June 22, 2023
The FOMC held their meeting last week. From that we have a press release, press conference various speeches and congressional testimony. The overriding theme has been: Higher rates for longer (Note, we are back to Higher). But didn’t the FOMC just pause? If they are so worried to get inflation down to their 2% target, why wait?
Watch Chairman Powell’s press conference, as he struggles through rationalizing the pause, I mean, skip while expressing continuing concern about inflation and signaling more interest hikes before the end of the year. Looking at their discussion of the data, their multiple assurances of a 2% target and their concern inflation expectations will settle in, why pause? Last year this same Fed wanted to get ahead of the curve and raised rates at a historic pace, only to now pause and potentially lose momentum against inflation?
There are 34 days until the next FOMC meeting July 26, 2023. In that time, we will get over 60 economic and inflation reports including CPI, PPI, PCE, and GDP, not to mention the large banks will have reported their second quarter earnings and the US Treasury will have raised another several hundred billion to refill the Treasury Government Account (TGA). With all this data, perhaps our leading bankers will have a better read on the state of the economy and inflation than they do today.
At the May 3rd meeting they made changes to the statement and tone of the press conference to signal the end was near for rate increases. Speakers followed expressing confidence in the banking system and how the slowdown in lending would slow the economy and inflation. But as reports were released for Jobs, and CPI, it became apparent, they overestimated the impact of the mini banking crisis and economic and inflation readings were not cooperating.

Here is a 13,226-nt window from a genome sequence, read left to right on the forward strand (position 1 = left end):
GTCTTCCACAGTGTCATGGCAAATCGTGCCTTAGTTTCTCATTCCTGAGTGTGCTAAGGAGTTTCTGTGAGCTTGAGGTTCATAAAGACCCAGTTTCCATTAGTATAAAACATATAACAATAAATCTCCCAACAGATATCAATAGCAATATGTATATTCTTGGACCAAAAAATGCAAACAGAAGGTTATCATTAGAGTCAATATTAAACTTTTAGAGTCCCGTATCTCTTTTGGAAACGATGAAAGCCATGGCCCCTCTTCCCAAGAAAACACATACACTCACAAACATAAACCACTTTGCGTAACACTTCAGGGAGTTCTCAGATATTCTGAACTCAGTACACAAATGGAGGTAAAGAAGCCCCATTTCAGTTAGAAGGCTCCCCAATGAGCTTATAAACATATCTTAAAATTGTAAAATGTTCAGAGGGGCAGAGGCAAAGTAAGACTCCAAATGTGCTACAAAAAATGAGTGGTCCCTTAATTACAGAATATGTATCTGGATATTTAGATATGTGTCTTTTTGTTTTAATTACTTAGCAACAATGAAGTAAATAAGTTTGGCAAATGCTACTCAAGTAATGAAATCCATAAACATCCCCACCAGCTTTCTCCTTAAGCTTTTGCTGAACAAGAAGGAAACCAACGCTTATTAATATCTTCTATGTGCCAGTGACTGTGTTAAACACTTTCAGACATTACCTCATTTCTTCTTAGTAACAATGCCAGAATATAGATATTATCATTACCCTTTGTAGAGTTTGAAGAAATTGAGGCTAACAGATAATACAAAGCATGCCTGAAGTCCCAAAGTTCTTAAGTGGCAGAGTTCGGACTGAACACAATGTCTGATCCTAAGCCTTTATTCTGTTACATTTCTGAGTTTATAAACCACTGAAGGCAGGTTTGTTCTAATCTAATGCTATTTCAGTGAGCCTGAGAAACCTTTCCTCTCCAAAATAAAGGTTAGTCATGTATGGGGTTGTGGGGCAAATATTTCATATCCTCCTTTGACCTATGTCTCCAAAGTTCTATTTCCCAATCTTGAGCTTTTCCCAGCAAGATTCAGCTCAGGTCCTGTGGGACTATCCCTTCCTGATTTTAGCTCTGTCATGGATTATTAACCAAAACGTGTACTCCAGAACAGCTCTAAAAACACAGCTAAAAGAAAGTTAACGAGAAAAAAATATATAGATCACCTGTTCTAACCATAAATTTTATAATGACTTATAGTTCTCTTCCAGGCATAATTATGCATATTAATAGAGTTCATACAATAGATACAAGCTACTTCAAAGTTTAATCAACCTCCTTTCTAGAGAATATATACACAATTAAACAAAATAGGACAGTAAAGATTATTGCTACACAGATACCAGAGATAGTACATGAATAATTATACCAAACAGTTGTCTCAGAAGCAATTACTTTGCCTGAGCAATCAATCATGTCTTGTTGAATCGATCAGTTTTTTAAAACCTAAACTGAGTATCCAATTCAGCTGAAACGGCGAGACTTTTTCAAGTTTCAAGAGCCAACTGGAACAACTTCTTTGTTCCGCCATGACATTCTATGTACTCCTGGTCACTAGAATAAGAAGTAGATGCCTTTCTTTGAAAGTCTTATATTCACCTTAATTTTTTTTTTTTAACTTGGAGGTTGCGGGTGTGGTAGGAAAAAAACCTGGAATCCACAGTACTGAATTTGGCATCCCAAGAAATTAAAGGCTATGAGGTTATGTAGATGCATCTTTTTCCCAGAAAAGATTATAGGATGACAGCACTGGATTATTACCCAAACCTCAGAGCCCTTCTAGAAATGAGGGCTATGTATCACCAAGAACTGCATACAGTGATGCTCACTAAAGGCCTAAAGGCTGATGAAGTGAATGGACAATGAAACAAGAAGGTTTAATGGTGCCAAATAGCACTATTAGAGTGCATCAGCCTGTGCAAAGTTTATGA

So where does this lead us? Leaning toward our third scenario: The FOMC emboldened by their ability to handle the mini-banking crisis and frustrated by the pace of disinflation will continue with rate increases. Pause, skip or whatever, the direction of short-term rates seems to be higher and held there through the end of the year. Look below at the FOMC Summary of Economic Projections: Midpoint of target level of federal funds rate chart (AKA: The DOT Plot). The Governors consensus is a 5.6% Fed Funds rate at year end. That indicates 50 bps more tightening from today’s 5-5.25%. According to the CME Fed Watch Tool below, the futures market is less convinced and only prices one 25 bps hike, with rates held steady through year end.
The good news? The nice yields on the short end of the curve will be around for a while. The better news? There is still time to average into longer maturities and benefit from lower rates that might come if the Fed is successful taming inflation. Averaging in now will lock in yields for a potentially lower yield future and set your portfolio for potential gains if rates do go lower.
-Peter Baden, CFA
Chief Investment Officer
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